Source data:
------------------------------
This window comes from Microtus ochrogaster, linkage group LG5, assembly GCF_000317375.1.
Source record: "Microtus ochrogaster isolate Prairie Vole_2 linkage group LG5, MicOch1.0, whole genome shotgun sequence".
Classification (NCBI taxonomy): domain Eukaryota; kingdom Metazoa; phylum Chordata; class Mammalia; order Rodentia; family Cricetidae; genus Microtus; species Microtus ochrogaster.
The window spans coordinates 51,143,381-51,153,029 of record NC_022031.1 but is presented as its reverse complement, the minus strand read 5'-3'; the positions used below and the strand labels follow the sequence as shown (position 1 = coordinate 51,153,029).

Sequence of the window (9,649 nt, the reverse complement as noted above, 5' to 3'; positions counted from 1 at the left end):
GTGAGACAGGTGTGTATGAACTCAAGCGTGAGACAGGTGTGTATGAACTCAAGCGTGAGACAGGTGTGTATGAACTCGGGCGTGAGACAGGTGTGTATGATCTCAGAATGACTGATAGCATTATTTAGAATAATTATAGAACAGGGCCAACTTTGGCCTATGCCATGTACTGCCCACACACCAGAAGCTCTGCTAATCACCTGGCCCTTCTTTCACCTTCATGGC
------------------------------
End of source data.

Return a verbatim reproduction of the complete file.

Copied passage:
This window comes from Microtus ochrogaster, linkage group LG5, assembly GCF_000317375.1.
Source record: "Microtus ochrogaster isolate Prairie Vole_2 linkage group LG5, MicOch1.0, whole genome shotgun sequence".
Classification (NCBI taxonomy): domain Eukaryota; kingdom Metazoa; phylum Chordata; class Mammalia; order Rodentia; family Cricetidae; genus Microtus; species Microtus ochrogaster.
The window spans coordinates 51,143,381-51,153,029 of record NC_022031.1 but is presented as its reverse complement, the minus strand read 5'-3'; the positions used below and the strand labels follow the sequence as shown (position 1 = coordinate 51,153,029).

Sequence of the window (9,649 nt, the reverse complement as noted above, 5' to 3'; positions counted from 1 at the left end):
GTGAGACAGGTGTGTATGAACTCAAGCGTGAGACAGGTGTGTATGAACTCAAGCGTGAGACAGGTGTGTATGAACTCGGGCGTGAGACAGGTGTGTATGATCTCAGAATGACTGATAGCATTATTTAGAATAATTATAGAACAGGGCCAACTTTGGCCTATGCCATGTACTGCCCACACACCAGAAGCTCTGCTAATCACCTGGCCCTTCTTTCACCTTCATGGC